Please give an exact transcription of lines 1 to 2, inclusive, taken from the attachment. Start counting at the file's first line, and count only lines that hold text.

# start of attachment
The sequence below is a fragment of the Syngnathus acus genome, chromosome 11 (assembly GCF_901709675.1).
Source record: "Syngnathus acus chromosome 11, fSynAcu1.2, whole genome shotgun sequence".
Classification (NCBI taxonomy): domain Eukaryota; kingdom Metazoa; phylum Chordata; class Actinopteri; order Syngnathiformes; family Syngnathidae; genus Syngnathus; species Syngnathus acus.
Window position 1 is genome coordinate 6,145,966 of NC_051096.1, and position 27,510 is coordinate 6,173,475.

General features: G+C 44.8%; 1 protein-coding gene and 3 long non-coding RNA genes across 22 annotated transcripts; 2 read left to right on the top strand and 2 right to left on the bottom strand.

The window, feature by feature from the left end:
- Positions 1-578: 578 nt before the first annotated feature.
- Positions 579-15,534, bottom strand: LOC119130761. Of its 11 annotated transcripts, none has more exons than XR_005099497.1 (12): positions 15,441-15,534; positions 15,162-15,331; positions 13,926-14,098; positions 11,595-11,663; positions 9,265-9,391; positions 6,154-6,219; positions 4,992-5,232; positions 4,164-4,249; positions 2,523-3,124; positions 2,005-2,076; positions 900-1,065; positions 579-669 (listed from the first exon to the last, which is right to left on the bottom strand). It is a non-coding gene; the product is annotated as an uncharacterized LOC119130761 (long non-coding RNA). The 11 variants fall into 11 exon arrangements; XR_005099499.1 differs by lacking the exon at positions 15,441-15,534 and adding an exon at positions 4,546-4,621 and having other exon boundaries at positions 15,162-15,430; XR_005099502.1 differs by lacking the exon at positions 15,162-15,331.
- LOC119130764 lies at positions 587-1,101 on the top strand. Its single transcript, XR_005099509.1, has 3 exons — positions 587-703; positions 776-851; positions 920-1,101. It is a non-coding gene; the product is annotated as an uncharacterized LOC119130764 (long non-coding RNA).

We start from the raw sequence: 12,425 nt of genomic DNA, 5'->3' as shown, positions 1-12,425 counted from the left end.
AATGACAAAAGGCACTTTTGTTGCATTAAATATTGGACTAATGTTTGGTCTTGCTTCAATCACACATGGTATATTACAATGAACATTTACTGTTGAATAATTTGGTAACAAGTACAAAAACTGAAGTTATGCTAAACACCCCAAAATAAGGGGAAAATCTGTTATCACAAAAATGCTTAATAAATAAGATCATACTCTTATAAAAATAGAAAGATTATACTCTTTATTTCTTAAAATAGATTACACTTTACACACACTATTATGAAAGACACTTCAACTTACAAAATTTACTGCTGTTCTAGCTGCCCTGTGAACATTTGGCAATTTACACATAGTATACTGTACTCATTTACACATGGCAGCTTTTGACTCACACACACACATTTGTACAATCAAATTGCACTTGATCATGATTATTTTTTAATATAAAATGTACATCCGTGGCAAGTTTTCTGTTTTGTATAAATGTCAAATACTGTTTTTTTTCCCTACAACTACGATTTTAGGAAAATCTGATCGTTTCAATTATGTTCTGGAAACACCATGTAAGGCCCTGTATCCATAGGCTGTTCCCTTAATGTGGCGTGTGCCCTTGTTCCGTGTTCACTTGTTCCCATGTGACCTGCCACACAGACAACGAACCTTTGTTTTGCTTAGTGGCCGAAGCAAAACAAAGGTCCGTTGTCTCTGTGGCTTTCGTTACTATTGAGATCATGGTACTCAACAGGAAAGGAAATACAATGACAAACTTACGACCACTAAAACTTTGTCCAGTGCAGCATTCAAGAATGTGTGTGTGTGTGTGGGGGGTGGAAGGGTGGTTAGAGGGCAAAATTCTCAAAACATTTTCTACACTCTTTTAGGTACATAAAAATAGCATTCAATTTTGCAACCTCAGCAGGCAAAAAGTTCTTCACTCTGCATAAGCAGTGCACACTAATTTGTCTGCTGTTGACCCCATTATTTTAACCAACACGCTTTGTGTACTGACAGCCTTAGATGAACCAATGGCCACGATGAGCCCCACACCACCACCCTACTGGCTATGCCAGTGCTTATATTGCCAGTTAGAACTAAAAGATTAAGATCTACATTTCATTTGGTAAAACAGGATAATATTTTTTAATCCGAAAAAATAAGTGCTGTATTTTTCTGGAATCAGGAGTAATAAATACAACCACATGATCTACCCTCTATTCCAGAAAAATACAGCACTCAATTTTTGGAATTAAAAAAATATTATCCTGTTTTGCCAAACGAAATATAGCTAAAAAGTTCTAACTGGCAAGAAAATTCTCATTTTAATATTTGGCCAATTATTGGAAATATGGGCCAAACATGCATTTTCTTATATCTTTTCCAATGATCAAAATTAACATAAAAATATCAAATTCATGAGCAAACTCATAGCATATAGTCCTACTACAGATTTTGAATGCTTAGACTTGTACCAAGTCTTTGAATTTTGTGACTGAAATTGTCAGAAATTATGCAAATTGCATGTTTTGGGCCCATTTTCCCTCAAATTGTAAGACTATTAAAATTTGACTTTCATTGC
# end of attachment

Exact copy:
The sequence below is a fragment of the Syngnathus acus genome, chromosome 11 (assembly GCF_901709675.1).
Source record: "Syngnathus acus chromosome 11, fSynAcu1.2, whole genome shotgun sequence".